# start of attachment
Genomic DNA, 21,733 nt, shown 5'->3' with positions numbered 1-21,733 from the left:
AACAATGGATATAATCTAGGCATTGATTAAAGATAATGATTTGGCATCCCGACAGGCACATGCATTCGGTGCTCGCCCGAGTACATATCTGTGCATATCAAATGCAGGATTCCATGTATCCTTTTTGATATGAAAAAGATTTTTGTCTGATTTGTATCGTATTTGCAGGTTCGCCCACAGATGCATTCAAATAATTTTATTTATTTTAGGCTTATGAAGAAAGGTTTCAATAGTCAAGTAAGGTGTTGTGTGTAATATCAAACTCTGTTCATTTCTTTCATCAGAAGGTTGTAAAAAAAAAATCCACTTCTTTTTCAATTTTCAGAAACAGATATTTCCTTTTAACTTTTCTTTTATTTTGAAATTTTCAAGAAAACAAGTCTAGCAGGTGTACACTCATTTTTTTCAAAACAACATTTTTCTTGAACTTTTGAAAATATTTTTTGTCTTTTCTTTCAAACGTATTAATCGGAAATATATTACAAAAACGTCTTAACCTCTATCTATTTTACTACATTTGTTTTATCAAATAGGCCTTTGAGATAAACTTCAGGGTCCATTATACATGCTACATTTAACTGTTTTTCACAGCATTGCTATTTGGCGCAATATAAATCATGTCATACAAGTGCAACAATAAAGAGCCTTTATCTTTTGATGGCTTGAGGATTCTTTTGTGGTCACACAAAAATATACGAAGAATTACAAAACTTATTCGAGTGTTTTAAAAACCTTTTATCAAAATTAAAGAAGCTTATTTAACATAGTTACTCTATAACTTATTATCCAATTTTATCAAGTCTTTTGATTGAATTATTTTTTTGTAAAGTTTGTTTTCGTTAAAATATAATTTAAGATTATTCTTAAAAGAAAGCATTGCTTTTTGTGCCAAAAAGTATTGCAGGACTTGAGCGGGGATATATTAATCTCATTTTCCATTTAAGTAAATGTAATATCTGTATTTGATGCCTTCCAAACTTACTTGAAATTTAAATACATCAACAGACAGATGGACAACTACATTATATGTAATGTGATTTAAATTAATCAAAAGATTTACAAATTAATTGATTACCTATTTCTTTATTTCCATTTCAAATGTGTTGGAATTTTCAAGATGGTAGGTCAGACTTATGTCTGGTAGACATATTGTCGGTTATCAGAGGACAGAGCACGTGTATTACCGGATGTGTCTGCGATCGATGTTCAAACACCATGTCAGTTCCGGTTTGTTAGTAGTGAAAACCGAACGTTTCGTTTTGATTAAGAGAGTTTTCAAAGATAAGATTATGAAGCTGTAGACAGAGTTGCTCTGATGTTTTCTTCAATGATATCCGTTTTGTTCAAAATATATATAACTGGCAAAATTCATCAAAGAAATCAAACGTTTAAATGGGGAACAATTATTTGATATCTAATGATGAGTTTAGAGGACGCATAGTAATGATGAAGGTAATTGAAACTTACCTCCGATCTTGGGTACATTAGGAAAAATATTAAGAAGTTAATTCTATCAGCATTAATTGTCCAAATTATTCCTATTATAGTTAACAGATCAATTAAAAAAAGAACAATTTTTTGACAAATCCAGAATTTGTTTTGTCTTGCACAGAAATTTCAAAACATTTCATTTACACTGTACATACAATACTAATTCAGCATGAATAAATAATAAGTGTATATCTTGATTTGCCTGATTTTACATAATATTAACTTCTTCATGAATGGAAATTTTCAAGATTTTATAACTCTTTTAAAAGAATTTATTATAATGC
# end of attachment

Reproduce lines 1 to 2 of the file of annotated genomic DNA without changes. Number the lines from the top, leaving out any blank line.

Genomic DNA, 21,733 nt, shown 5'->3' with positions numbered 1-21,733 from the left:
AACAATGGATATAATCTAGGCATTGATTAAAGATAATGATTTGGCATCCCGACAGGCACATGCATTCGGTGCTCGCCCGAGTACATATCTGTGCATATCAAATGCAGGATTCCATGTATCCTTTTTGATATGAAAAAGATTTTTGTCTGATTTGTATCGTATTTGCAGGTTCGCCCACAGATGCATTCAAATAATTTTATTTATTTTAGGCTTATGAAGAAAGGTTTCAATAGTCAAGTAAGGTGTTGTGTGTAATATCAAACTCTGTTCATTTCTTTCATCAGAAGGTTGTAAAAAAAAAATCCACTTCTTTTTCAATTTTCAGAAACAGATATTTCCTTTTAACTTTTCTTTTATTTTGAAATTTTCAAGAAAACAAGTCTAGCAGGTGTACACTCATTTTTTTCAAAACAACATTTTTCTTGAACTTTTGAAAATATTTTTTGTCTTTTCTTTCAAACGTATTAATCGGAAATATATTACAAAAACGTCTTAACCTCTATCTATTTTACTACATTTGTTTTATCAAATAGGCCTTTGAGATAAACTTCAGGGTCCATTATACATGCTACATTTAACTGTTTTTCACAGCATTGCTATTTGGCGCAATATAAATCATGTCATACAAGTGCAACAATAAAGAGCCTTTATCTTTTGATGGCTTGAGGATTCTTTTGTGGTCACACAAAAATATACGAAGAATTACAAAACTTATTCGAGTGTTTTAAAAACCTTTTATCAAAATTAAAGAAGCTTATTTAACATAGTTACTCTATAACTTATTATCCAATTTTATCAAGTCTTTTGATTGAATTATTTTTTTGTAAAGTTTGTTTTCGTTAAAATATAATTTAAGATTATTCTTAAAAGAAAGCATTGCTTTTTGTGCCAAAAAGTATTGCAGGACTTGAGCGGGGATATATTAATCTCATTTTCCATTTAAGTAAATGTAATATCTGTATTTGATGCCTTCCAAACTTACTTGAAATTTAAATACATCAACAGACAGATGGACAACTACATTATATGTAATGTGATTTAAATTAATCAAAAGATTTACAAATTAATTGATTACCTATTTCTTTATTTCCATTTCAAATGTGTTGGAATTTTCAAGATGGTAGGTCAGACTTATGTCTGGTAGACATATTGTCGGTTATCAGAGGACAGAGCACGTGTATTACCGGATGTGTCTGCGATCGATGTTCAAACACCATGTCAGTTCCGGTTTGTTAGTAGTGAAAACCGAACGTTTCGTTTTGATTAAGAGAGTTTTCAAAGATAAGATTATGAAGCTGTAGACAGAGTTGCTCTGATGTTTTCTTCAATGATATCCGTTTTGTTCAAAATATATATAACTGGCAAAATTCATCAAAGAAATCAAACGTTTAAATGGGGAACAATTATTTGATATCTAATGATGAGTTTAGAGGACGCATAGTAATGATGAAGGTAATTGAAACTTACCTCCGATCTTGGGTACATTAGGAAAAATATTAAGAAGTTAATTCTATCAGCATTAATTGTCCAAATTATTCCTATTATAGTTAACAGATCAATTAAAAAAAGAACAATTTTTTGACAAATCCAGAATTTGTTTTGTCTTGCACAGAAATTTCAAAACATTTCATTTACACTGTACATACAATACTAATTCAGCATGAATAAATAATAAGTGTATATCTTGATTTGCCTGATTTTACATAATATTAACTTCTTCATGAATGGAAATTTTCAAGATTTTATAACTCTTTTAAAAGAATTTATTATAATGC